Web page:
Oktoberfest conjures images of revelers with beer steins, lederhosen, and giant pretzels. But the tradition started as a multiday wedding celebration: The first Oktoberfest took place in Munich in 1810 to celebrate the marriage of Bavaria’s Crown Prince Ludwig and Princess Therese of Saxony-Hildburghausen. It became an annual event, and in 1818 organizers added stalls for vendors to sell food and drinks. These stalls became plywood beer halls by the late 20th century.
German settlers began arriving in Virginia in 1608, long before the first Oktoberfest. So it’s no surprise that many of the Oktoberfests across the state have a Virginia twist. These 5 festivals, open to all ages, will have you saying “Prost!” in no time. (Be sure to designate a driver if you plan to drink alcohol.)
1. Wheatland Spring Farm & Brewery, Waterford
September 16–17, 2023
This family-owned estate brewery in the Piedmont region is set on 30 acres of farmland, where owners Bonnie and John Branding—who lived in Munich for 5 years—grow or cultivate the herbs, grains, native yeast, and honey for their beer. During Oktoberfest, around 400 people show up each day to enjoy German games, food, and drinks.
Try the Ursprung Festbier, which is brewed only once a year for Oktoberfest (ursprung translates to “origin” in German). “The single-origin Bavarian barley in the 2022 Festbier was grown on a farm near Munich that we used to visit often,” says Bonnie, adding that the remainder of the grist came from grains grown in the Piedmont area. See their website for admission prices.
2. Blue Mountain Brewery, Afton
September 29–October 9, 2023
This year marks the 15th annual Oktoberfest at Blue Mountain Brewery. The several-day event typically attracts 11,000 visitors to this scenic and relaxed farm/brewery in the Blue Ridge Mountains.
Blue Mountain opened in 2007 as the first brewery in Nelson County, with the goal of creating craft beers outside of the typical urban environment. Their Oktoberfest features a German menu, weekend oompah music, specialty stein glasses, and unusual games like keg bowling and keg tossing.
“Our best-selling beer throughout the year is our Kolsch 151,” says event manager Martha Hayman. “During the celebration, we recommend our Oktoberfest Lagerbier, which is available both on draft and in 6-packs to go.” Free admission.
3. Oktoberfest at the Frontier Culture Museum, Staunton
October 7, 2023
In addition to the usual festive music, beer, food, and entertainment, the Frontier Culture Museum’s annual Oktoberfest allows you to learn more about Virginia’s early German settlers and the state’s German ties. Learn how 18th-century Germans brewed beer and cooked for special occasions and how those traditions carried on in the U.S. Then, go experience it all at the festival, now in its 20th year.
“The Shenandoah Valley was shaped by people who came here from West Africa, England, Scotland, Ireland, and Germany. These distinct groups helped create the American culture we know today,” says Paige Hildebrand, director of events at the open-air museum.
The Frontier Culture Museum has held Oktoberfest celebrations since 2003. Beer at the Lee S. Cochran Pavilion comes from Blue Ridge Beverage. Rick’s BBQ and Catering will serve brats and other German food while visitors enjoy tunes from the Stonewall Brigade Band, the Edelweiss Band, and SGTEV Hirschjäger. Adult museum admission, $19.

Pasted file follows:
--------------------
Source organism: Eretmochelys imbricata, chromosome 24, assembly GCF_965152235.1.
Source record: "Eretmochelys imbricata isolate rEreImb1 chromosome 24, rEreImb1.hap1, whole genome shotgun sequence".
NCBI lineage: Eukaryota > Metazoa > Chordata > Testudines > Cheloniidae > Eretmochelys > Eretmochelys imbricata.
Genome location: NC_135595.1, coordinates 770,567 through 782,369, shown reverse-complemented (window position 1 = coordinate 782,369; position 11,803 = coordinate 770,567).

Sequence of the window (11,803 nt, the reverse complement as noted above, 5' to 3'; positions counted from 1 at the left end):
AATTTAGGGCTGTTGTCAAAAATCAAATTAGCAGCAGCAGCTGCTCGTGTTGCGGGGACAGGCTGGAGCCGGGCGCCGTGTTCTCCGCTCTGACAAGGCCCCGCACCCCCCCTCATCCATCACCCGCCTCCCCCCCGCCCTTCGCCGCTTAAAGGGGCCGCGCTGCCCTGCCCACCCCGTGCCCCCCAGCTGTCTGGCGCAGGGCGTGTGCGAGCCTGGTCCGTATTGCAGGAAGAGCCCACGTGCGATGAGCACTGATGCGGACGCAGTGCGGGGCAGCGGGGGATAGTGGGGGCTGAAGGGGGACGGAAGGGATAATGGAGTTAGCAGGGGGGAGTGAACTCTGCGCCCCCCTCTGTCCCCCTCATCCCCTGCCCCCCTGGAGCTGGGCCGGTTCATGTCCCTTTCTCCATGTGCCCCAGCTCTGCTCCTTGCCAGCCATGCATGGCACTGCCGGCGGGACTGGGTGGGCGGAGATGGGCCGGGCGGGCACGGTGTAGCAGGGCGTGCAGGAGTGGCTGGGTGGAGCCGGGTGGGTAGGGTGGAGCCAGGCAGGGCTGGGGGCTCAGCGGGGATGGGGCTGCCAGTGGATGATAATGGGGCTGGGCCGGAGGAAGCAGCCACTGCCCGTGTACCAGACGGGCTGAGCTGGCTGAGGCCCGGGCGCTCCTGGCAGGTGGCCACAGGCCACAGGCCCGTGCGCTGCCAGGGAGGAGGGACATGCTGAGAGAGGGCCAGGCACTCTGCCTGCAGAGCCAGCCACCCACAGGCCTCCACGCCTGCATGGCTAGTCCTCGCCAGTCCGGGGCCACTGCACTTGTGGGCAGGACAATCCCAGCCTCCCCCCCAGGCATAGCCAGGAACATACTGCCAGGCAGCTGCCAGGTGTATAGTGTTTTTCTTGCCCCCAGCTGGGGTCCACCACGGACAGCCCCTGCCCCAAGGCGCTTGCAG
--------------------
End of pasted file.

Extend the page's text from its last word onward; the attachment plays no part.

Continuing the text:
4. The Brothers Craft Brewing Company, Harrisonburg
October 7, 2023
Family-owned The Brothers Craft Brewing Company started their Oktoberfest celebration in 2018 after Lil’ Hellion, their traditional German-style Helles lager, won best beer in the state from the Virginia Craft Brewers Guild and their Märzen Fest Bier became part of the regular fall rotation.
Each October, the taproom transforms into a Bavarian hall with German music and 5 or 6 German beers on tap alongside their usual seasonal and flagship brews. Local food trucks serve dishes inspired by traditional Oktoberfest food, and a local brass quintet plays traditional German tunes. Games start in the afternoon with “the bier puppet” (a game where players use a device that operates like a puppet to drink a beer without spilling), followed by a barrel roll, a stein race, and a stein hoist.
The brewery sells limited-edition branded steins for Oktoberfest, and buyers get discounted pours during the event. Each year’s stein is different, and they rotate between half-liter and full-liter steins every year (this year’s will be full liters). “It’s pretty cool to see all the different steins that start coming into the taproom at the beginning of September, which hypes up the event,” says taproom manager Josh Harold. Free admission.
5. Lovettsville Oktoberfest
September 22–23, 2023
For a town-wide celebration, visit Lovettsville, whose Oktoberfest was recently voted Loudoun County’s Best Community Event/Festival. More than 10,000 people join the festivities each year for “a bit of Germany and a lot of Virginia.”
Lovettsville’s German roots date to the 1700s, prior to the original Oktoberfest in Munich. Locals celebrated Erntedank (“harvest thanks”), a German, Austrian, and Swiss fall harvest festival. This seasonal thanksgiving traditionally included church services, music, dancing, food, drinks, and parades.
Lovettsville held its first modern-day Oktoberfest in 1994. On Friday, there will be a ceremonial keg tapping and German food on the town green. On Saturday, enjoy live music, games, dozens of food and craft vendors, and a variety of local beer and wine. Don’t miss the wiener dog races on your way to the biergarten, and bring the kids to the Kinderfest area. Free admission.
Hillary Richard is a New Jersey-based writer and an ardent fan of all things wild and wonderful, including Oktoberfest.